In-app messaging is an obvious brand-building tool for the ability to share a direct, personalised message. However it does need to be implemented and executed with expertise. If not done well, this tool can seem obtrusive to the “personal” digital space held in the users’ hot little hand.
A 2014 comScore white paper, “The U.S. Mobile App Report” reported that 52 % of all digital media usage in the U.S. between March 2013 and June 2014 was spent using mobile apps. Such mobile apps account for an average of seven out of eight minutes of media consumption. However, smartphone users are not downloading new apps at an encouraging rate. More than 60 % of adult smartphone users downloaded zero apps on average in a month. (Yes, you read that right. zero.) Around 42 % of all app usage is spent on the mobile user’s most used app and three out of every four minutes spent using mobile apps is spent within the top four most used apps.
Basically, for major screen time, your app needs to be relevant. While it may never knockout Facebook (the app with the highest share of time spent across all age groups 18-55+), it can join the home screen and score big with interaction.
While users are constantly on digital devices there is a practical limit to how many apps they interact with and how much information can be consumed. Brands cannot and should not wait for the user to search out the information; brands need to place it in front of the current and prospective consumer’s eyes with an easy call to action baked into a clean, simple interface. First things first, your brand’s app needs to be on the user’s smartphone to be able to offer wonderful in-app messaging. Ensure the app adds value to the user’s experience with your brand and incentivise downloads.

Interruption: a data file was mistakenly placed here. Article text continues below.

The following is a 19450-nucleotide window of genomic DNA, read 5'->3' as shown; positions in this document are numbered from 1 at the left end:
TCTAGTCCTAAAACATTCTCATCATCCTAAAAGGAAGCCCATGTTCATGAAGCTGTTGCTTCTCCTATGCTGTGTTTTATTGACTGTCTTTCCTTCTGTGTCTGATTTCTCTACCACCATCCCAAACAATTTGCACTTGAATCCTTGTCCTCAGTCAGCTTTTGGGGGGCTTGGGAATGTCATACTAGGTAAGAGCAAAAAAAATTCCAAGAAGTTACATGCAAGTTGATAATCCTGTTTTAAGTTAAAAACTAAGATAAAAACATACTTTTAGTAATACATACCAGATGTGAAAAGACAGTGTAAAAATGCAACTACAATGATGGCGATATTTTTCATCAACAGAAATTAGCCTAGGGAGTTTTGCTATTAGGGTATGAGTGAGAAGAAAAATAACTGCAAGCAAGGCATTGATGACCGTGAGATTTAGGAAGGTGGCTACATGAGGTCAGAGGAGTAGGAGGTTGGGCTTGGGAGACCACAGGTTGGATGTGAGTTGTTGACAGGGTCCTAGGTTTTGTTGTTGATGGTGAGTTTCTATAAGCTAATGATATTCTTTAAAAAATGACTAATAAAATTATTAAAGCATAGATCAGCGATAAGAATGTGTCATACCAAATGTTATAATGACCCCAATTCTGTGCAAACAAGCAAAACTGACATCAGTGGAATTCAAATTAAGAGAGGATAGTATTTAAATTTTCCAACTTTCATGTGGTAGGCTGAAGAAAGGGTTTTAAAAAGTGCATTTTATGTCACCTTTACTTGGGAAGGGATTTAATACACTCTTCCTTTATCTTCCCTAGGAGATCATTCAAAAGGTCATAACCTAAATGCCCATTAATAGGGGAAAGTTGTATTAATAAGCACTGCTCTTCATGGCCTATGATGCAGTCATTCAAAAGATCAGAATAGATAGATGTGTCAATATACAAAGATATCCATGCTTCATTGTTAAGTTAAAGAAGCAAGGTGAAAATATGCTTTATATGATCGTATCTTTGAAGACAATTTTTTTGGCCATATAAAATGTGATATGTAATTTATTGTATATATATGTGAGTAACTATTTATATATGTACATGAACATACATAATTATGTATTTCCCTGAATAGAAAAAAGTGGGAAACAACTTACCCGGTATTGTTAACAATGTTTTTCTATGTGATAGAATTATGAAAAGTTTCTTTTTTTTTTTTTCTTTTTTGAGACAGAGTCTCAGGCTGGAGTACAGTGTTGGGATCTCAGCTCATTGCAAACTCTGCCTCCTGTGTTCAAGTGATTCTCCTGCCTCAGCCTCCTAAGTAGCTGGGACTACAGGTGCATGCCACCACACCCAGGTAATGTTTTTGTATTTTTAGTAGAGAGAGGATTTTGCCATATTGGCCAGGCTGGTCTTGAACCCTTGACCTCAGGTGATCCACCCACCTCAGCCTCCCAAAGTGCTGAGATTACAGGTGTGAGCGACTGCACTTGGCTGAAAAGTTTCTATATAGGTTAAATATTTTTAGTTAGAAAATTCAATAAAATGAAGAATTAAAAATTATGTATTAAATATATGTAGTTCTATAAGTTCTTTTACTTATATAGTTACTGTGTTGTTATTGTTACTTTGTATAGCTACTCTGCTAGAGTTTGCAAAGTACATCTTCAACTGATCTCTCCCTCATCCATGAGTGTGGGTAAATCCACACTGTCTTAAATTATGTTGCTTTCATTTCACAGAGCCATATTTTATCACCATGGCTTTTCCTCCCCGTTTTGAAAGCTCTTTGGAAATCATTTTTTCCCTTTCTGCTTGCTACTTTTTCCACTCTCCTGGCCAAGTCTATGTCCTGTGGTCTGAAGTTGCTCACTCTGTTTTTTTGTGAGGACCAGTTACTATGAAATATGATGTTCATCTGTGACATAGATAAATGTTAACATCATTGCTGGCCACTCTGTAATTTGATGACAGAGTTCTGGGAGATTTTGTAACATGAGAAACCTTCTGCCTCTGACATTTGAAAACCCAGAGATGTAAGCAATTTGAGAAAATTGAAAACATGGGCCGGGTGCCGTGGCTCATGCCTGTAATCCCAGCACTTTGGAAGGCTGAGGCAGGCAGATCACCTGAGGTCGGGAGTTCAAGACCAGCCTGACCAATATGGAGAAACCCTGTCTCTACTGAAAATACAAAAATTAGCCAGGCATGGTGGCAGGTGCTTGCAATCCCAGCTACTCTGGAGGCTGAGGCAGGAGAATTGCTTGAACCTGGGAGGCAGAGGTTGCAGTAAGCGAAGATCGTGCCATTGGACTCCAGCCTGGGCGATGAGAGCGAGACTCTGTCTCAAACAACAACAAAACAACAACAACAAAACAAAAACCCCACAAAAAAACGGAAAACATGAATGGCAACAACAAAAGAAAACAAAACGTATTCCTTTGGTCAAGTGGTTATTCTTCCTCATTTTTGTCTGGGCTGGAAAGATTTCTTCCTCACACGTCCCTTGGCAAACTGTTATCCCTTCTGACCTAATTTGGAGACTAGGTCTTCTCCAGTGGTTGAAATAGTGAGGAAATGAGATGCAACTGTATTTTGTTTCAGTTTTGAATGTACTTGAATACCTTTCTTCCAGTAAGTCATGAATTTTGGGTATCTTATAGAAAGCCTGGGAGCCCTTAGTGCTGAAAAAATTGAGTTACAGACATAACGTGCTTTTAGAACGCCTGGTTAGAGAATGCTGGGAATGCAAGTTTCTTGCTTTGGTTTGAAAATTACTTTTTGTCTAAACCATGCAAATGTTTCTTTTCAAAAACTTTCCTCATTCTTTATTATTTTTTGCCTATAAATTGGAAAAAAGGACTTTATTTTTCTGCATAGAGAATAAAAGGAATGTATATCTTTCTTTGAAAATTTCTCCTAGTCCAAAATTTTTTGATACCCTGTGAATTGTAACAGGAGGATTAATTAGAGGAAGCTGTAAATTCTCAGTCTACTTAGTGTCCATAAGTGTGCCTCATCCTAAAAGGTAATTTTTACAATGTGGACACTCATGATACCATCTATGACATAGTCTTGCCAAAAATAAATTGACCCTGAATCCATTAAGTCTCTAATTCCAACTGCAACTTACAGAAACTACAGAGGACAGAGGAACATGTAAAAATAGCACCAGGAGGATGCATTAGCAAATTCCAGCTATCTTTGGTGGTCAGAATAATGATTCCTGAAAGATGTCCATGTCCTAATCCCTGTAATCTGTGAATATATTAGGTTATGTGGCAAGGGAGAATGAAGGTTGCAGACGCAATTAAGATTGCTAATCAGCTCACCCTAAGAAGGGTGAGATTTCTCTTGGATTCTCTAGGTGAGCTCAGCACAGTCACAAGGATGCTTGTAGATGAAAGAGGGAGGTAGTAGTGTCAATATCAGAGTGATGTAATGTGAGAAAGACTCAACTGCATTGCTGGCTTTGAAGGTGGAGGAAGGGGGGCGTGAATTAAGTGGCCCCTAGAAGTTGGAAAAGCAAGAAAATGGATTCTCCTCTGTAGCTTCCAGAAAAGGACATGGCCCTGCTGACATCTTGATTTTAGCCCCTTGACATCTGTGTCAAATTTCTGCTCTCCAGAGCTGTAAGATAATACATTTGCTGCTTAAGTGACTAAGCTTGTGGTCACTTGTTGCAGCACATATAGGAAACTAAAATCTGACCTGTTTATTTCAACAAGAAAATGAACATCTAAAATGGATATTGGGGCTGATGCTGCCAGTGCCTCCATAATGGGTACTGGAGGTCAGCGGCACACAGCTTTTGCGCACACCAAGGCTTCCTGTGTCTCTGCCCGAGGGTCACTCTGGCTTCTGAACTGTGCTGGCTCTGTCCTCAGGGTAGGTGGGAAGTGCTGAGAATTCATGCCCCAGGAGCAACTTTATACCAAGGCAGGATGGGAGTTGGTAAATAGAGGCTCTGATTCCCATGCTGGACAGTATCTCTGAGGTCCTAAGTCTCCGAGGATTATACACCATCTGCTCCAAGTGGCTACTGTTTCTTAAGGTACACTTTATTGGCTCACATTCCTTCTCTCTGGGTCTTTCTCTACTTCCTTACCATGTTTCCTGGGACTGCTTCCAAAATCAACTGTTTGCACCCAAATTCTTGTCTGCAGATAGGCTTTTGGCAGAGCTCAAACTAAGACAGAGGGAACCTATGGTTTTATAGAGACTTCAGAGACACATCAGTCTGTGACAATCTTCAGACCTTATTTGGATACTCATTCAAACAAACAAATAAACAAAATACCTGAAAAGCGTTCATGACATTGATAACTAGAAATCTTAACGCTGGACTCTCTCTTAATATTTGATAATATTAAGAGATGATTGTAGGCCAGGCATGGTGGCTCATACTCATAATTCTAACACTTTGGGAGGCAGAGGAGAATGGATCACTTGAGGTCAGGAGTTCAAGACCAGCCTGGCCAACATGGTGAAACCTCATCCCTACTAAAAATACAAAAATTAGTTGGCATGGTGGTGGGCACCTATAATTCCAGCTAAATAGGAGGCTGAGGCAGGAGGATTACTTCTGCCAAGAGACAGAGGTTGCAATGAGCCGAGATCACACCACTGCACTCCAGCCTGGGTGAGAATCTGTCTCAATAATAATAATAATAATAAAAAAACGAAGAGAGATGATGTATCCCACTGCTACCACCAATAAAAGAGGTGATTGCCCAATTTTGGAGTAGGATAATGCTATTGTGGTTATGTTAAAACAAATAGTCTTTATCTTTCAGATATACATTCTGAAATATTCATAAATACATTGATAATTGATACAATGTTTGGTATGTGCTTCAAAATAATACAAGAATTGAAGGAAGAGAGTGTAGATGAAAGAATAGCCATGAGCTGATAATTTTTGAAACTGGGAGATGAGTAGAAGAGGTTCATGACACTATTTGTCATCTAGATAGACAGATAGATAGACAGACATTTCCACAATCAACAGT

A mobile messaging mix is then encouraged to involve both in-app notifications as well as push notifications (newsflashes that pop-up on the home screen) and SMS messaging tactics and the older more tried-and-trusted push messaging. Use is dependent on the situation and message to be communicated. Leveraging app analytics can help you see what sort of messaging users are opening and responding to.
Implementing this technology into your software is surprisingly easy. Companies such as CM offer services that allow push campaigns to be managed simply by sending text to an email address. What if someone didn’t read it? It’s a difficult decision, because to try again could mean you go too far and become intrusive. Don’t do it and you could lose your audience all together. CM Telecom has an SMS backup service that will automatically contact your customers via text if the push notification goes unread.
Then follow through on the promise of value with personalised, unique and relevant in-app and push messaging tactics for the user. Look to some of these stories of communicating gone correct.
Parkmobile: Skip the ticket
Parking solution, Parkmobile, has one memorable tagline: parking made simple. The service found in different locations offers an integrated approach to parking issues. The user registers first, then parks their vehicle at meter marked with a bright green Parkmobile sticker. The driver then enters the zone number listed on the meter and begins to rack up parking minutes, but can easily pay through the app. (Think of all the times when you do not have loose change and this would come in handy!)
Parkmobile sends messages through a SMS Gateway which allows them to automatically message opted-in registered users 15-minutes before the meter runs out so that drivers may avoid a parking ticket by leaving or adding minutes to the running meter.
It works because the information is on a need-to-know basis and one that the majority of users expect and find useful. For Parkmobile this “customer service” enhances retention and use of the service.
Medical Center Haaglanden: A message a day keeps the doctor in play
Guest Service Manager, Patrick Tettero, at the Medical Center Haaglanden (MCH) in the Netherlands had a problem on his hands. At that time, 8%percent of patients—16,000 to 20,000—were not showing up for scheduled appointments. That is a lot of wasted time, energy, prep and staffing for that many no-shows; MCH estimated each no-show appointment cost approximately 152 euros—a huge cost for no care.